What is a Power Inductor?

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  • Written By: Jean Marie Asta
  • Edited By: Jessica Seminara
  • Last Modified Date: 27 June 2019
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A power inductor is a solid state electronic component that receives and stores electrical energy utilizing a magnetic field. This field is typically created with tightly coiled conductive wire such as copper. Its principal use is to maintain a steady current within an electrical circuit with an inconsistent voltage and/or current. In most applications, inductors are matched with power capacitors which amplify or provide resistance to the applied or directed current. More than one power inductor can be used to create the power transformers that are utilized in electrical systems.

When energy is applied to the coil of a power inductor, it initially meets with resistance from the coil’s magnetic field. In an ideal scenario, this field then gradually allows the circuit to steadily receive full power from the power source. Real-world application inevitably leads to energy being resisted or dispersed throughout the circuit, which can be minimized and controlled depending on the type of power inductor utilized.


Each kind of power inductor is distinguished by the method in which the coils are wound and the presence and type of a central magnetic core. Air coils lack a magnetic core, but may still have a physical core made of a nonmagnetic material. These are designed for higher frequencies as they do not suffer “iron losses” which occur when high frequencies are applied to coils that do feature a magnetic core. They also do not see any variance in the levels of induction, regardless of the type of current used.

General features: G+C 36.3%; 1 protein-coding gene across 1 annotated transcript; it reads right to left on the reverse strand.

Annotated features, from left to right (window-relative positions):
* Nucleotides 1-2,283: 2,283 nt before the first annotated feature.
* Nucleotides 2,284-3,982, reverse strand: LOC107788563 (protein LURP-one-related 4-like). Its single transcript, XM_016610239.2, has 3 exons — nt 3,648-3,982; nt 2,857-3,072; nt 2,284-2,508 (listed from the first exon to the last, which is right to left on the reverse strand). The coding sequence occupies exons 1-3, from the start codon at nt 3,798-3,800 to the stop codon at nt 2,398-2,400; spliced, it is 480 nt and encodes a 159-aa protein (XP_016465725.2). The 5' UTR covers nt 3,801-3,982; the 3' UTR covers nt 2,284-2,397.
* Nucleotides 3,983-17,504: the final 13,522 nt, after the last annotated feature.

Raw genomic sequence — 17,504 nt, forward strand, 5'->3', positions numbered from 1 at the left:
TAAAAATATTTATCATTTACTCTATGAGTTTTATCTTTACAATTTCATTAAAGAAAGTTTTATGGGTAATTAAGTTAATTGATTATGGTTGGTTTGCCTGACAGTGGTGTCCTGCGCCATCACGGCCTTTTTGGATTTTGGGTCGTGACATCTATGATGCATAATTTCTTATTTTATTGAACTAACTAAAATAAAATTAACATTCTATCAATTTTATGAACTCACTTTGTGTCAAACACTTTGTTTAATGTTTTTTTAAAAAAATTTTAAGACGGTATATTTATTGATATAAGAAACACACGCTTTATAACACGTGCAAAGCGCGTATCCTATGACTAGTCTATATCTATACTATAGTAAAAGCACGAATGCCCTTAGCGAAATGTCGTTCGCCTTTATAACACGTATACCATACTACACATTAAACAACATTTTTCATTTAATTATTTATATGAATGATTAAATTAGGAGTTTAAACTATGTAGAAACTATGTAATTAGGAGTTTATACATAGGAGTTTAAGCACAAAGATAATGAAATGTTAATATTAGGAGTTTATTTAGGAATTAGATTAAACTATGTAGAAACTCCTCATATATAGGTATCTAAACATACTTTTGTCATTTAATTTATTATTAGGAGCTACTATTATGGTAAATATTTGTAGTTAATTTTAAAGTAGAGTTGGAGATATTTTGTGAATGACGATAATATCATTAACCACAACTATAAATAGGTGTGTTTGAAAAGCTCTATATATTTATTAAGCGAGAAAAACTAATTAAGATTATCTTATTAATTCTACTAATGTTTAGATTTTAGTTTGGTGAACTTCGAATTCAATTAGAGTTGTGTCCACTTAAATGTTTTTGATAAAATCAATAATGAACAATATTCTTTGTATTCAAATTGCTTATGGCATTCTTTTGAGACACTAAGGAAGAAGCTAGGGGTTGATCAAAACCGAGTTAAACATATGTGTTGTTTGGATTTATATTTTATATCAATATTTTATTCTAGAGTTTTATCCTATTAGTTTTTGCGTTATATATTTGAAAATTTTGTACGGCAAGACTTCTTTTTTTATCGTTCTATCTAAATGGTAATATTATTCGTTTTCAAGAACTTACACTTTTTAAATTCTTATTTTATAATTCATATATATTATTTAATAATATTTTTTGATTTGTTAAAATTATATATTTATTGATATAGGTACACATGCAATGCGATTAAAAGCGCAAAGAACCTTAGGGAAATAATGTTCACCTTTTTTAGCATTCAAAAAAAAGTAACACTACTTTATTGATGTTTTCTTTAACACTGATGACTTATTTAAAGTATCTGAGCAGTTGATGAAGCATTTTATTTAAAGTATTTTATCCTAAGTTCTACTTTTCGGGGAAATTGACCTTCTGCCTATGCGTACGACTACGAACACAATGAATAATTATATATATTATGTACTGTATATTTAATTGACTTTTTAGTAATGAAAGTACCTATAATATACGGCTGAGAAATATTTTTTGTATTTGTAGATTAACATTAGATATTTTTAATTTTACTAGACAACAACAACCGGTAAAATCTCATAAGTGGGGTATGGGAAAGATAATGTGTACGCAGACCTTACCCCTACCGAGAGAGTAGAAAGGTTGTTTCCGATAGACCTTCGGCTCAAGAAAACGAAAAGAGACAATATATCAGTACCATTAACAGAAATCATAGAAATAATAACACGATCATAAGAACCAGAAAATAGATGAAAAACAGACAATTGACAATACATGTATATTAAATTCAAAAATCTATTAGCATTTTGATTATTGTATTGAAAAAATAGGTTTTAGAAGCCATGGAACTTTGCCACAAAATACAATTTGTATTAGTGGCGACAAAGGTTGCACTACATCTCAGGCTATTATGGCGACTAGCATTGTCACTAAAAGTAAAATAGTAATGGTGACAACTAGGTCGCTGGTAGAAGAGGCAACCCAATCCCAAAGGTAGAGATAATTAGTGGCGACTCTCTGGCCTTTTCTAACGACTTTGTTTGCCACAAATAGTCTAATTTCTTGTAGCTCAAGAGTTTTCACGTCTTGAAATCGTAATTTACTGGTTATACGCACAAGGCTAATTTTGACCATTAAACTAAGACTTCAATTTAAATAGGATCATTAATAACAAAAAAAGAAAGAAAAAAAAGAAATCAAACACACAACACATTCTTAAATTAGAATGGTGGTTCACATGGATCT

Coils with central magnets are termed ferromagnetic coils and can exceed the inductivity of air coils by over a thousand times due to the addition of the magnetic core material. Which material is used in these coils depends on the frequency of the current conducted by the coil. Laminated cores help prevent against energy lost as heat and are used in circuits with lower frequencies. When higher frequency currents are used, the core is comprised of nonconductive ferrite, which prevents loss of energy within the circuit due to hysteresis, magnetization of the core in one direction. The shapes of these cores also vary according to usage.

A hybridized version of these two, variable inductors, feature a core which can be inserted, adjusted to various depths, or altogether removed from a coil. The most common usage for variable inductors is the means by which one adjusts the received radio frequency in analog radios. Those and all other forms of power inductors are found on analog circuit boards.


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